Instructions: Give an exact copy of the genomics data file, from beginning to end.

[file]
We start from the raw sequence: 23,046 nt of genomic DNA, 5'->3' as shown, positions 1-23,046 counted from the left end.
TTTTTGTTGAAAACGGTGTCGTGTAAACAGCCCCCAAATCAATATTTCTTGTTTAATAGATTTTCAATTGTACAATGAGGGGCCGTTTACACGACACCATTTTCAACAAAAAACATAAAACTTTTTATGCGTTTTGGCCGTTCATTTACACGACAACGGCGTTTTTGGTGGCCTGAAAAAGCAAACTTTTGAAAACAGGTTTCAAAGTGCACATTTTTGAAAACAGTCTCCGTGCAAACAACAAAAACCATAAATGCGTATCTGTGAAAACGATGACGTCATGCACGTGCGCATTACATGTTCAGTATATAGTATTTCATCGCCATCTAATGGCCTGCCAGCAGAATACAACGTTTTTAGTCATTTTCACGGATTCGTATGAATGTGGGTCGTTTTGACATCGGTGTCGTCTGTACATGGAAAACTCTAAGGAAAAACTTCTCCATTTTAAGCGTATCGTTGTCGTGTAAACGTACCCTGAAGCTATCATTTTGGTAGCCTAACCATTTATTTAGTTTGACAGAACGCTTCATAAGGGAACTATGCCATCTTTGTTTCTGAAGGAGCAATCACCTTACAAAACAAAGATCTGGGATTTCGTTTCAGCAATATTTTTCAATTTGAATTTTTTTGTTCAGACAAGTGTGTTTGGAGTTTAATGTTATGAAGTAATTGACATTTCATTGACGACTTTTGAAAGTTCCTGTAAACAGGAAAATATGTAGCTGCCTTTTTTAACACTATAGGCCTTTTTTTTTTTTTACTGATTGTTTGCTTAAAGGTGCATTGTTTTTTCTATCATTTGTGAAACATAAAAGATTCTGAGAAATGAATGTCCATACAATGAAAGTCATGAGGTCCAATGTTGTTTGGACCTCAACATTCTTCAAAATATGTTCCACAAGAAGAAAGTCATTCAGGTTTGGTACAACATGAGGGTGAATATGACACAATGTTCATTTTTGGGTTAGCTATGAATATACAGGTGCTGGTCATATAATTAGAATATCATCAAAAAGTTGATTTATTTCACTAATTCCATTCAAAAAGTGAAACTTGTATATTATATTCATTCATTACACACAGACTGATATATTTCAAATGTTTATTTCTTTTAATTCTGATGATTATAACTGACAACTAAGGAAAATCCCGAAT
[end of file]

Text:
We start from the raw sequence: 23,046 nt of genomic DNA, 5'->3' as shown, positions 1-23,046 counted from the left end.
TTTTTGTTGAAAACGGTGTCGTGTAAACAGCCCCCAAATCAATATTTCTTGTTTAATAGATTTTCAATTGTACAATGAGGGGCCGTTTACACGACACCATTTTCAACAAAAAACATAAAACTTTTTATGCGTTTTGGCCGTTCATTTACACGACAACGGCGTTTTTGGTGGCCTGAAAAAGCAAACTTTTGAAAACAGGTTTCAAAGTGCACATTTTTGAAAACAGTCTCCGTGCAAACAACAAAAACCATAAATGCGTATCTGTGAAAACGATGACGTCATGCACGTGCGCATTACATGTTCAGTATATAGTATTTCATCGCCATCTAATGGCCTGCCAGCAGAATACAACGTTTTTAGTCATTTTCACGGATTCGTATGAATGTGGGTCGTTTTGACATCGGTGTCGTCTGTACATGGAAAACTCTAAGGAAAAACTTCTCCATTTTAAGCGTATCGTTGTCGTGTAAACGTACCCTGAAGCTATCATTTTGGTAGCCTAACCATTTATTTAGTTTGACAGAACGCTTCATAAGGGAACTATGCCATCTTTGTTTCTGAAGGAGCAATCACCTTACAAAACAAAGATCTGGGATTTCGTTTCAGCAATATTTTTCAATTTGAATTTTTTTGTTCAGACAAGTGTGTTTGGAGTTTAATGTTATGAAGTAATTGACATTTCATTGACGACTTTTGAAAGTTCCTGTAAACAGGAAAATATGTAGCTGCCTTTTTTAACACTATAGGCCTTTTTTTTTTTTTACTGATTGTTTGCTTAAAGGTGCATTGTTTTTTCTATCATTTGTGAAACATAAAAGATTCTGAGAAATGAATGTCCATACAATGAAAGTCATGAGGTCCAATGTTGTTTGGACCTCAACATTCTTCAAAATATGTTCCACAAGAAGAAAGTCATTCAGGTTTGGTACAACATGAGGGTGAATATGACACAATGTTCATTTTTGGGTTAGCTATGAATATACAGGTGCTGGTCATATAATTAGAATATCATCAAAAAGTTGATTTATTTCACTAATTCCATTCAAAAAGTGAAACTTGTATATTATATTCATTCATTACACACAGACTGATATATTTCAAATGTTTATTTCTTTTAATTCTGATGATTATAACTGACAACTAAGGAAAATCCCGAAT